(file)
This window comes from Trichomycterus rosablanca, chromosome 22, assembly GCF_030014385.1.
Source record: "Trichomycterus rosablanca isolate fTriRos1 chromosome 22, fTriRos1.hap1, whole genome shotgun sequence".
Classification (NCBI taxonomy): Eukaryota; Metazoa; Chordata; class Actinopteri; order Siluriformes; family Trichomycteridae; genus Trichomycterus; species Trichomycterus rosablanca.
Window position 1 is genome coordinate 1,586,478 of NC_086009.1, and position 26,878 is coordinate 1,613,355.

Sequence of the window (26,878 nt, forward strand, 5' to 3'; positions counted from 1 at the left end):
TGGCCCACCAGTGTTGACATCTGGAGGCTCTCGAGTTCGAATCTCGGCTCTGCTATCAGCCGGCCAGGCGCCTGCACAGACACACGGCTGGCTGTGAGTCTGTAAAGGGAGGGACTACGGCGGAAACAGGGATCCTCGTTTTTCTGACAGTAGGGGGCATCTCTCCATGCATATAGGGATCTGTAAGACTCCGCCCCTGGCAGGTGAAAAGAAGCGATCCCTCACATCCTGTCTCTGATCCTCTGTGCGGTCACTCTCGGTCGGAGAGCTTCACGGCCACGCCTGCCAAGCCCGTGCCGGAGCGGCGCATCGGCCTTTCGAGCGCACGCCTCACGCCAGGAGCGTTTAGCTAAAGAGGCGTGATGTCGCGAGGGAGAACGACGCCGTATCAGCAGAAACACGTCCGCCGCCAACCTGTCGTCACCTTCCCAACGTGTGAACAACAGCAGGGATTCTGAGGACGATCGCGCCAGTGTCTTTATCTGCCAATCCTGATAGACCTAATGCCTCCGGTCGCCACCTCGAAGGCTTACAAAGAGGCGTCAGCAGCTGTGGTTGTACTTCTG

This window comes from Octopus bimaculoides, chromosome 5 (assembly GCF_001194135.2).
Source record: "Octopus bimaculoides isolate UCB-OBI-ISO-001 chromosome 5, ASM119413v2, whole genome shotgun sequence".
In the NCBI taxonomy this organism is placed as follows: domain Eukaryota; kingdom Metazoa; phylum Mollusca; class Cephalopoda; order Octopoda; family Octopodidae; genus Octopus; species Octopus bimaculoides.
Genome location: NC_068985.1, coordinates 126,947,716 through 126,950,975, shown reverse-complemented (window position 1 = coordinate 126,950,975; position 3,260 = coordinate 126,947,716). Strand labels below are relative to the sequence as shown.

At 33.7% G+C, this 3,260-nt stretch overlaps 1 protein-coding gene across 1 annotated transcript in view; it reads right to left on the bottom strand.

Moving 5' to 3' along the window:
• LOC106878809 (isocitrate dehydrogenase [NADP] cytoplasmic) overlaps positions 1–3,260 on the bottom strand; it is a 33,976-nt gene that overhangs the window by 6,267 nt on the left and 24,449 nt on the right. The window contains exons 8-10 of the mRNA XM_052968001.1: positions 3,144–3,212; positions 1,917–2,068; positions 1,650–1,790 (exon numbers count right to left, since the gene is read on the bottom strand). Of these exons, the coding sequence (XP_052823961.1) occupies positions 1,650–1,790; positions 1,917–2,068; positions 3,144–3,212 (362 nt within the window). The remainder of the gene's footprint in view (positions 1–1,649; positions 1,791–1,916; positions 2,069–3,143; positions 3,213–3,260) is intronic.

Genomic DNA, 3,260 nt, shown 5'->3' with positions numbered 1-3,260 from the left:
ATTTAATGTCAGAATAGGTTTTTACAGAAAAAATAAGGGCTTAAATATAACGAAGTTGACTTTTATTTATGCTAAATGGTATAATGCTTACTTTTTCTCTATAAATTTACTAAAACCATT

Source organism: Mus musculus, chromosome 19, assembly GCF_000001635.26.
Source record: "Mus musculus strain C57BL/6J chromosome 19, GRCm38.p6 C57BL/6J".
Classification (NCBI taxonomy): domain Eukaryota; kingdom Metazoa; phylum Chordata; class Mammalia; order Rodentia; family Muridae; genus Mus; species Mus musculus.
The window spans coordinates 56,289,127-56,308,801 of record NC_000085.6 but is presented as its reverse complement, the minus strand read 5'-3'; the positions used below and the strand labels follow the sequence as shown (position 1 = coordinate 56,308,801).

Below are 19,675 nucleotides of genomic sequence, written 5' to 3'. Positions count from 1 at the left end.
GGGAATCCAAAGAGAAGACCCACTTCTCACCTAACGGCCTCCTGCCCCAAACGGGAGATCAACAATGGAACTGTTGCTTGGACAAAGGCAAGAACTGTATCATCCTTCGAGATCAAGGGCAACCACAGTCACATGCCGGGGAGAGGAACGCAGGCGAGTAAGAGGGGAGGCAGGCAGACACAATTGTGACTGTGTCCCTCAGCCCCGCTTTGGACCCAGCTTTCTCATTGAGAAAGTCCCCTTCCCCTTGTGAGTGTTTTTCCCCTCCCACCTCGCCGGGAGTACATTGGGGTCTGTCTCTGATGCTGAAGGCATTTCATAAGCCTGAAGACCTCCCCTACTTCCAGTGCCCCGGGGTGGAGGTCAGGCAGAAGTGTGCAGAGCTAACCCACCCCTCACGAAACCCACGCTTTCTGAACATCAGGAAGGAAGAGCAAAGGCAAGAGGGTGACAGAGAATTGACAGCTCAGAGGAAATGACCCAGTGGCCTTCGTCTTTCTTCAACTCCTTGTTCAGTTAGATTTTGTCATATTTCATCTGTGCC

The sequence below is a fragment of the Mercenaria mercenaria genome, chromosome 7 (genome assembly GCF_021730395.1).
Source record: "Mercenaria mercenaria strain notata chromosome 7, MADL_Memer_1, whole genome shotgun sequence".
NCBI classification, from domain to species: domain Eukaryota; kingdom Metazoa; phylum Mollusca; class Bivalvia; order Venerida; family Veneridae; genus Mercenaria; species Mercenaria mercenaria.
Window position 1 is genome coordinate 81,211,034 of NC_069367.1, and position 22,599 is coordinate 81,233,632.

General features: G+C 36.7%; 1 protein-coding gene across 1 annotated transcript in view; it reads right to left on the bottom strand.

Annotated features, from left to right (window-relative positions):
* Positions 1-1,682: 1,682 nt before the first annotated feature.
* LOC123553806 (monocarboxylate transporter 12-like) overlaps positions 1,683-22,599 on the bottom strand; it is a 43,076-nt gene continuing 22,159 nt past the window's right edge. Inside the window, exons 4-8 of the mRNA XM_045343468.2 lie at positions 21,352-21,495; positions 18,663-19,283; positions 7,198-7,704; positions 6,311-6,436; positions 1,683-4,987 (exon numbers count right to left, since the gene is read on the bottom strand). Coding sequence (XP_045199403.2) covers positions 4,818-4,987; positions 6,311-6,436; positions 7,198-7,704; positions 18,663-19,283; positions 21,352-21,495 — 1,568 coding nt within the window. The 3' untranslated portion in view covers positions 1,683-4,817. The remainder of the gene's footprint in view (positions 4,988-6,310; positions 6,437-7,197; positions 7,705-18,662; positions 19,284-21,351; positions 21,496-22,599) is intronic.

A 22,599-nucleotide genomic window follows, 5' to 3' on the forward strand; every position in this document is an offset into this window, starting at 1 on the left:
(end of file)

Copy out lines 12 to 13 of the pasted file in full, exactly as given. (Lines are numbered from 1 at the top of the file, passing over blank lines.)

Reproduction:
Moving 5' to 3' along the window:
• LOC106878809 (isocitrate dehydrogenase [NADP] cytoplasmic) overlaps positions 1–3,260 on the bottom strand; it is a 33,976-nt gene that overhangs the window by 6,267 nt on the left and 24,449 nt on the right. The window contains exons 8-10 of the mRNA XM_052968001.1: positions 3,144–3,212; positions 1,917–2,068; positions 1,650–1,790 (exon numbers count right to left, since the gene is read on the bottom strand). Of these exons, the coding sequence (XP_052823961.1) occupies positions 1,650–1,790; positions 1,917–2,068; positions 3,144–3,212 (362 nt within the window). The remainder of the gene's footprint in view (positions 1–1,649; positions 1,791–1,916; positions 2,069–3,143; positions 3,213–3,260) is intronic.